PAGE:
Joan Miró, ‘Plate V, from: Series II | Série II’, 1952-1953, Gilden's Art Gallery
Joan Miró, ‘Plate V, from: Series II | Série II’, 1952-1953, Gilden's Art Gallery

This original etching and aquatint in colours is hand signed and dated in pencil by the artist "Miró 1952" at the lower right margin.
The work is also hand numbered in pencil “3/13” at the lower left margin.
It was etched at the Atelier 17, New York in June 1947 and printed at the Atelier Lacourière, Paris. It was published by Maeght Éditeur, Paris, in 1952-53 in a very small, limited edition of only 13 impressions.
The paper bears the Arches watermark.

Note: This work belongs to the second of six series of etchings which Miró made in 1952 and 1953.
The first and second series are more closely related in terms of imagery than the subsequent series.
Both present boldly and broadly drawn figures reminiscent of some of the ceramics Miró was making with Josep Lloréns Artigas at the time, while retaining the sense of fluidity characteristic of Miró's biomorphic forms of this period.
In particular, a number of motifs are to be found in an unpublished set of engravings of 1947 which surround the poems of Ruthven Todd.
Another impression of this same print can be found in the collection of the Tate Gallery, London.

Literature: Dupin, J. (1984). Miró Engraver, Vol. I 1928-1960. Paris: Éditeur Daniel Lelong.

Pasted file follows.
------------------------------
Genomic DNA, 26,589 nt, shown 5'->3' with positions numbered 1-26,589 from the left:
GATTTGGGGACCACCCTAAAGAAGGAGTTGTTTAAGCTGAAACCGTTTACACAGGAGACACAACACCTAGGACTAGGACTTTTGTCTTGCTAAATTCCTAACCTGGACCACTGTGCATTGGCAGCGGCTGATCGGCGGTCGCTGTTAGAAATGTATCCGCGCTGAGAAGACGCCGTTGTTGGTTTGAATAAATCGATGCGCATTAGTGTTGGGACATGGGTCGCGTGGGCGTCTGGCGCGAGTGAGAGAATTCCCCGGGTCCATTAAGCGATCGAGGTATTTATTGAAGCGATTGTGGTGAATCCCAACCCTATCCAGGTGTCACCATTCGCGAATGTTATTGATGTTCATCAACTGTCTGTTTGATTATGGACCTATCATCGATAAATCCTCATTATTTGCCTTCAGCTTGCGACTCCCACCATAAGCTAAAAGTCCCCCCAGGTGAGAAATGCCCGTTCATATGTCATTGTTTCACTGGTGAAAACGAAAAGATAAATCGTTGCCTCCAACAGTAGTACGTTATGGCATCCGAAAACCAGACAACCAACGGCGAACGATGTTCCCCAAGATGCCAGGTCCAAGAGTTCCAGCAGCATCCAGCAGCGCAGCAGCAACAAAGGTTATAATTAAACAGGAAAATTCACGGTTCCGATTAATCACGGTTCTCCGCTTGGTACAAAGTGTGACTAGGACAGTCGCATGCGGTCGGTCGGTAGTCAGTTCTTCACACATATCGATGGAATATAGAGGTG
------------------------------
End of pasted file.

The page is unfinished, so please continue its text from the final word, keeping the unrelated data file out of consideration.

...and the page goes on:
Reference: Dupin 87

Condition: Excellent condition.

About Joan Miró

Joan Miró rejected the constraints of traditional painting, creating works “conceived with fire in the soul but executed with clinical coolness,” as he once said. Widely considered one of the leading Surrealists, though never officially part of the group, Miró pioneered a wandering linear style of Automatism—a method of “random” drawing that attempted to express the inner workings of the human psyche. Miró used color and form in a symbolic rather than literal manner, his intricate compositions combining abstract elements with recurring motifs like birds, eyes, and the moon. “I try to apply colors like words that shape poems, like notes that shape music,” he said. While he prized artistic freedom, Miró revered art history, basing a series of works on the Dutch Baroque interiors of Hendrick Sorgh and Jan Steen. In turn, Miró has inspired many artists—significantly Arshile Gorky, whose bold linear abstractions proved a foundational influence on Abstract Expressionism.

Spanish, 1893-1983, Barcelona, Spain, based in Paris and Catalonia, Spain